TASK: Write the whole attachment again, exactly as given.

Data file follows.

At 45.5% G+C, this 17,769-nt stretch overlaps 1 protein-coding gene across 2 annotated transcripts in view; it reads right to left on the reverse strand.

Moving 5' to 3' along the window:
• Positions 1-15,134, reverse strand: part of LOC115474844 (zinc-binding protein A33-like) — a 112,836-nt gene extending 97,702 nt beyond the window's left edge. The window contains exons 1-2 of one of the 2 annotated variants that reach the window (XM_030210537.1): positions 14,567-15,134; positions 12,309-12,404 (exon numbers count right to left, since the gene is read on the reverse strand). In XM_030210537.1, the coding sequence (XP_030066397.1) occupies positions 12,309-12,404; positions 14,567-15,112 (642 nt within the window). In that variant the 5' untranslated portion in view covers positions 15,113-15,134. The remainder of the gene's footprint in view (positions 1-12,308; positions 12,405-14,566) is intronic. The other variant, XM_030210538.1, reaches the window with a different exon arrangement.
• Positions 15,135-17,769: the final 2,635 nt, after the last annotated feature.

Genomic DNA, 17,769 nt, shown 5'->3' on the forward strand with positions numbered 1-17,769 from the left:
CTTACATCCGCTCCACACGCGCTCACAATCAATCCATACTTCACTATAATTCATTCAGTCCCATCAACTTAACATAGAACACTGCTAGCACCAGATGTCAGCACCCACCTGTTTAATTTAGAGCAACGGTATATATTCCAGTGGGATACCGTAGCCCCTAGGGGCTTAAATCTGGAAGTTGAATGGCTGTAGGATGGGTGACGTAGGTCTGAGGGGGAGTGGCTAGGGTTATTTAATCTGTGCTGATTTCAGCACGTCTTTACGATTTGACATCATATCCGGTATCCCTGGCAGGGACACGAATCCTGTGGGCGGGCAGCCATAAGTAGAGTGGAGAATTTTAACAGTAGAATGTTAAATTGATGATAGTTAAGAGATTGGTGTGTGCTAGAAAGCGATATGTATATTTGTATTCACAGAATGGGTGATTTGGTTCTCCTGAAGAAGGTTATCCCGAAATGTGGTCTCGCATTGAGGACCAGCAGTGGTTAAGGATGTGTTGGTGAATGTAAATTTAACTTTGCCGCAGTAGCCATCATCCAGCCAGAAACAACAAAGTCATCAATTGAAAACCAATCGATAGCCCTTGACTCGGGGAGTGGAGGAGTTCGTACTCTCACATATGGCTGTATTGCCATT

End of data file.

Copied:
At 45.5% G+C, this 17,769-nt stretch overlaps 1 protein-coding gene across 2 annotated transcripts in view; it reads right to left on the reverse strand.

Moving 5' to 3' along the window:
• Positions 1-15,134, reverse strand: part of LOC115474844 (zinc-binding protein A33-like) — a 112,836-nt gene extending 97,702 nt beyond the window's left edge. The window contains exons 1-2 of one of the 2 annotated variants that reach the window (XM_030210537.1): positions 14,567-15,134; positions 12,309-12,404 (exon numbers count right to left, since the gene is read on the reverse strand). In XM_030210537.1, the coding sequence (XP_030066397.1) occupies positions 12,309-12,404; positions 14,567-15,112 (642 nt within the window). In that variant the 5' untranslated portion in view covers positions 15,113-15,134. The remainder of the gene's footprint in view (positions 1-12,308; positions 12,405-14,566) is intronic. The other variant, XM_030210538.1, reaches the window with a different exon arrangement.
• Positions 15,135-17,769: the final 2,635 nt, after the last annotated feature.

Genomic DNA, 17,769 nt, shown 5'->3' on the forward strand with positions numbered 1-17,769 from the left:
CTTACATCCGCTCCACACGCGCTCACAATCAATCCATACTTCACTATAATTCATTCAGTCCCATCAACTTAACATAGAACACTGCTAGCACCAGATGTCAGCACCCACCTGTTTAATTTAGAGCAACGGTATATATTCCAGTGGGATACCGTAGCCCCTAGGGGCTTAAATCTGGAAGTTGAATGGCTGTAGGATGGGTGACGTAGGTCTGAGGGGGAGTGGCTAGGGTTATTTAATCTGTGCTGATTTCAGCACGTCTTTACGATTTGACATCATATCCGGTATCCCTGGCAGGGACACGAATCCTGTGGGCGGGCAGCCATAAGTAGAGTGGAGAATTTTAACAGTAGAATGTTAAATTGATGATAGTTAAGAGATTGGTGTGTGCTAGAAAGCGATATGTATATTTGTATTCACAGAATGGGTGATTTGGTTCTCCTGAAGAAGGTTATCCCGAAATGTGGTCTCGCATTGAGGACCAGCAGTGGTTAAGGATGTGTTGGTGAATGTAAATTTAACTTTGCCGCAGTAGCCATCATCCAGCCAGAAACAACAAAGTCATCAATTGAAAACCAATCGATAGCCCTTGACTCGGGGAGTGGAGGAGTTCGTACTCTCACATATGGCTGTATTGCCATT